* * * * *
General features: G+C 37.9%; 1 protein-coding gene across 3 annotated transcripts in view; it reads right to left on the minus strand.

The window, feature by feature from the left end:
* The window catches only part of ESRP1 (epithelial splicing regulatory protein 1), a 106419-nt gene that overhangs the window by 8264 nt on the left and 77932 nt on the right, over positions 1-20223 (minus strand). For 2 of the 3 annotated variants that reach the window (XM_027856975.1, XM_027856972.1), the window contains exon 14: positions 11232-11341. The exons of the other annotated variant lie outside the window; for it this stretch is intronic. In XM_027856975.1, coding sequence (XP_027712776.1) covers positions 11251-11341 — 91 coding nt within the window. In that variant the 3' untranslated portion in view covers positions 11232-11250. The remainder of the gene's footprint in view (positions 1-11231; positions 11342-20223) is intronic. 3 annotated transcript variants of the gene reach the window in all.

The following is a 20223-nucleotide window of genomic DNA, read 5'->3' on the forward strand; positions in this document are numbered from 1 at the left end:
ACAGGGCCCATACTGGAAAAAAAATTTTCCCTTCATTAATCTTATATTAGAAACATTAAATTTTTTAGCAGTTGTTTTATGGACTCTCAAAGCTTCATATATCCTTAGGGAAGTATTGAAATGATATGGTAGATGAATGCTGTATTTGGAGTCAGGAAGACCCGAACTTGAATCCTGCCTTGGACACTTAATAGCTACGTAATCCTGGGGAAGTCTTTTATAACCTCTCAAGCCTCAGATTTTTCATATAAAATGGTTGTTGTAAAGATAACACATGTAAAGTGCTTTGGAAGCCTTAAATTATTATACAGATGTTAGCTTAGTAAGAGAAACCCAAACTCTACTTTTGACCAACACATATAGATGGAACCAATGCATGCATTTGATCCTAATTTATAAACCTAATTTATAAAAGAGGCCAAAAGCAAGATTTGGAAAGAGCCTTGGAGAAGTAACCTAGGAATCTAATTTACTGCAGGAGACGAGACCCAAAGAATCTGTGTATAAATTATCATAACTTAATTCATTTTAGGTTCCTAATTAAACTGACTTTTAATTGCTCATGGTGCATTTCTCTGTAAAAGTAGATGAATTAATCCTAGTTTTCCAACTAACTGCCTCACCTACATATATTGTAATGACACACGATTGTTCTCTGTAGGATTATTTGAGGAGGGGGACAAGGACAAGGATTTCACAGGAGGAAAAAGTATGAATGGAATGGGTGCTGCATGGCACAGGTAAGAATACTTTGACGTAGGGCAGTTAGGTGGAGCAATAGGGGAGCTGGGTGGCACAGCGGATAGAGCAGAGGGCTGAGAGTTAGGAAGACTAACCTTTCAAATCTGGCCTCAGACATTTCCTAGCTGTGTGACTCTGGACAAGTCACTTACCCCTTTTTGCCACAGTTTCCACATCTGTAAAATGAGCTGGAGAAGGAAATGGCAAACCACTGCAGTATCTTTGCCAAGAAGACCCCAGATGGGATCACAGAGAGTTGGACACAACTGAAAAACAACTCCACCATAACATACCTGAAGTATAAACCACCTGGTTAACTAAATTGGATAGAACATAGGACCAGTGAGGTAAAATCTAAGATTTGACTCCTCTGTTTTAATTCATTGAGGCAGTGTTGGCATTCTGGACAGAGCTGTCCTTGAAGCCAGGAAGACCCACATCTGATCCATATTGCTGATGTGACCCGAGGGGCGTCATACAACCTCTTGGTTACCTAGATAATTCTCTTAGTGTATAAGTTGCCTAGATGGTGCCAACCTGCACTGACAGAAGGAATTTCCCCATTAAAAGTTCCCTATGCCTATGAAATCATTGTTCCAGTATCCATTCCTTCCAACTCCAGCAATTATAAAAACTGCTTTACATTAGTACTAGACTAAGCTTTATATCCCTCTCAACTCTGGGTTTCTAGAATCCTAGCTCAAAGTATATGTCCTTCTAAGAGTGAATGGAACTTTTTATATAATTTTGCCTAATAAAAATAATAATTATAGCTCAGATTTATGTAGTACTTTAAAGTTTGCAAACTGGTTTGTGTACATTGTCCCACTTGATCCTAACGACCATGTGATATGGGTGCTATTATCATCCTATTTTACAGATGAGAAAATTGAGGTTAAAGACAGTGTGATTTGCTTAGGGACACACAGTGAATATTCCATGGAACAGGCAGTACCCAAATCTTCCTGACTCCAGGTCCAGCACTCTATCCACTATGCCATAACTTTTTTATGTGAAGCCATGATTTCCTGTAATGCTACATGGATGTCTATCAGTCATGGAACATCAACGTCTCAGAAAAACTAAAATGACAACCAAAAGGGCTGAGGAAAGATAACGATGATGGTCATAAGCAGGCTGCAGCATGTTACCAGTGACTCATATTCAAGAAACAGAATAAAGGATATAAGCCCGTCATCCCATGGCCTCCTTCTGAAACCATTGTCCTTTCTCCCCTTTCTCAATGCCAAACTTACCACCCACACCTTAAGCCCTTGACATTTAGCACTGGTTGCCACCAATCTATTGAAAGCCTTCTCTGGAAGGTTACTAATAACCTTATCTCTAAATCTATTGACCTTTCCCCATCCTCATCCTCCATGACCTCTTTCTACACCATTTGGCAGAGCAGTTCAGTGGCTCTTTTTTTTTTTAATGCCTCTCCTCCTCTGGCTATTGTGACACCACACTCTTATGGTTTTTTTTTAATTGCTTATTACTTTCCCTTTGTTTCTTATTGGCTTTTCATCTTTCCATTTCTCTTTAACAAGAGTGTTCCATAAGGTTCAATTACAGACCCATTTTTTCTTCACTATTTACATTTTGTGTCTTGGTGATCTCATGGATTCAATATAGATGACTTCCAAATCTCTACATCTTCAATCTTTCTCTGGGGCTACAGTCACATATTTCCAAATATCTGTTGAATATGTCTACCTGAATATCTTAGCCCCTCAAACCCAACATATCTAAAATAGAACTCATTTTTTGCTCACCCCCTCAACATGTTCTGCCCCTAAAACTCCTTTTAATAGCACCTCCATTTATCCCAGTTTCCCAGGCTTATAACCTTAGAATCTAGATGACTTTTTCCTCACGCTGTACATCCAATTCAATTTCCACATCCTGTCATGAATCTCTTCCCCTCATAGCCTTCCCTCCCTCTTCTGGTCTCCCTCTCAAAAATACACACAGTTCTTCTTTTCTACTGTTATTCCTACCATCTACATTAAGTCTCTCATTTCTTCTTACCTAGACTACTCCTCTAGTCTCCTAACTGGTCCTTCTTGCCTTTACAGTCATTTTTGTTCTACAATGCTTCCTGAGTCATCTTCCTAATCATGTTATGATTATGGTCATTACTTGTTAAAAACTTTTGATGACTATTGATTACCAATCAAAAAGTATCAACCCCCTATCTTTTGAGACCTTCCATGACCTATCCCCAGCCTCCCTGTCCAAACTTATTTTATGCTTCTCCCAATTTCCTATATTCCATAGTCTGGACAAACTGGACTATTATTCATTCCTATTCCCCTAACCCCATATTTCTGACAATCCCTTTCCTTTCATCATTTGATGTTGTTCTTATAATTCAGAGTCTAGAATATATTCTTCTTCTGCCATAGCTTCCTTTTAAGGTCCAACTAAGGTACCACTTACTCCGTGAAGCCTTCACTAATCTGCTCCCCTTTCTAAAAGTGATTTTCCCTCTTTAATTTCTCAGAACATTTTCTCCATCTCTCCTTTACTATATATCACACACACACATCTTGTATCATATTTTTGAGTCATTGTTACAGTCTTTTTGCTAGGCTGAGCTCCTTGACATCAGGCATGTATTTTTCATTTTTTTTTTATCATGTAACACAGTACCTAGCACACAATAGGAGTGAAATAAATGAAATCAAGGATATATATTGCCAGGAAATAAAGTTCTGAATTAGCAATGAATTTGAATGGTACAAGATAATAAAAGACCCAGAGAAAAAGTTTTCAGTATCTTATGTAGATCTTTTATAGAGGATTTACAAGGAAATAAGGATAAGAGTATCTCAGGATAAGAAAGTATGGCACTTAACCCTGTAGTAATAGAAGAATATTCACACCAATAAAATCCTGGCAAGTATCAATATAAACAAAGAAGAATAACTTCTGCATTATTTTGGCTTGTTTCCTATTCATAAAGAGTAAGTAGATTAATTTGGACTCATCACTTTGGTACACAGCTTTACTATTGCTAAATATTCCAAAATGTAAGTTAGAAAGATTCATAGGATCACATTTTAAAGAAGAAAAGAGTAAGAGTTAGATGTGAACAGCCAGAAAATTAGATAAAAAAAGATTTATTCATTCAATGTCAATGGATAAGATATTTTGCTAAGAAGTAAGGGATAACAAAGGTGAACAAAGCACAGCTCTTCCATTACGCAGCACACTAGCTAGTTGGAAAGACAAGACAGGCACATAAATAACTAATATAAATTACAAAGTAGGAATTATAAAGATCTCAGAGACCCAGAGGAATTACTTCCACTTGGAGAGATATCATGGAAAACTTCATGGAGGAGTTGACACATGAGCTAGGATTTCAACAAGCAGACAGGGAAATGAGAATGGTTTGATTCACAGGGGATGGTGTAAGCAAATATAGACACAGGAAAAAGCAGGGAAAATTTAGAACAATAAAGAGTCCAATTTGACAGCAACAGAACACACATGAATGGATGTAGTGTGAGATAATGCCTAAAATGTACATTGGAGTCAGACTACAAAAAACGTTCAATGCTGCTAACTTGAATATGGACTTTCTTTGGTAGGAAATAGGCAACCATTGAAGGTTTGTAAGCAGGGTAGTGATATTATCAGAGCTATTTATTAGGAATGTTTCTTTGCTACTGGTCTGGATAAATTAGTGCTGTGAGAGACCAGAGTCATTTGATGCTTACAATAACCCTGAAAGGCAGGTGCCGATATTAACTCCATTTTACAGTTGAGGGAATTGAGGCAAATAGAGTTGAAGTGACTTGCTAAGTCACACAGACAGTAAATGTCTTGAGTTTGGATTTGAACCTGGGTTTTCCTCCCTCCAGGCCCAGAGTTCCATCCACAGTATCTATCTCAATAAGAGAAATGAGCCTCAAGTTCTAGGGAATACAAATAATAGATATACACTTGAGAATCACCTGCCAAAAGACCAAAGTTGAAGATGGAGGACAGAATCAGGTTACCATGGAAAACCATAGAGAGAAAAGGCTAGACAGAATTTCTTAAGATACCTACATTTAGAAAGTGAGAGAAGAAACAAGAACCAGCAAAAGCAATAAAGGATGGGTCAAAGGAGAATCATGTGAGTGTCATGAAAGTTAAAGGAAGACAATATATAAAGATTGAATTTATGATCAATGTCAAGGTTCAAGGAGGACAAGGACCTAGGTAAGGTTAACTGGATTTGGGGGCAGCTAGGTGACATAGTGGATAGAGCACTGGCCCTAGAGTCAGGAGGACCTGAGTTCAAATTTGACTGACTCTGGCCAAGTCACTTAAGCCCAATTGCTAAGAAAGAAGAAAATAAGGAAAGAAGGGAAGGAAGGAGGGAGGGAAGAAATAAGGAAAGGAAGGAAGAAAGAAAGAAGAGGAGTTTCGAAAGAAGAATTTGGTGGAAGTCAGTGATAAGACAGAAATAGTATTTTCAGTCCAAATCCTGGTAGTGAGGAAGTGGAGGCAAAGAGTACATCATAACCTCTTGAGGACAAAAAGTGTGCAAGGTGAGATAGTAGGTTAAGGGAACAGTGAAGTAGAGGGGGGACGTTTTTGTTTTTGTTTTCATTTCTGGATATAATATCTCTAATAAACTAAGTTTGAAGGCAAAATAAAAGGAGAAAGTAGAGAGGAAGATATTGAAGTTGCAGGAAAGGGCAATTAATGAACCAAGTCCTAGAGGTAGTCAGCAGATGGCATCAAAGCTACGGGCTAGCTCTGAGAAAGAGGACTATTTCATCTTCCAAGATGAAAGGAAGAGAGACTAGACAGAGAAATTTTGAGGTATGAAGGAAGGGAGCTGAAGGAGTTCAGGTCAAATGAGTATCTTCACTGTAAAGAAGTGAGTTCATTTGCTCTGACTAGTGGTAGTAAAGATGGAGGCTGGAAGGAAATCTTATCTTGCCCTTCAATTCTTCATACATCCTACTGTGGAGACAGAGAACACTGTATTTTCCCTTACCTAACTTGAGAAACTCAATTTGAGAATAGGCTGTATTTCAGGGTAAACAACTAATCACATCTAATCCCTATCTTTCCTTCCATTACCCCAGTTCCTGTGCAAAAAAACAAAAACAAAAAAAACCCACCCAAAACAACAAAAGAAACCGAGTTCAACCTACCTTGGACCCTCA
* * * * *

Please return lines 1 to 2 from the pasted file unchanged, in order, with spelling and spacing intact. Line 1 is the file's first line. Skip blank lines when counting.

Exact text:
General features: G+C 37.9%; 1 protein-coding gene across 3 annotated transcripts in view; it reads right to left on the minus strand.

The window, feature by feature from the left end: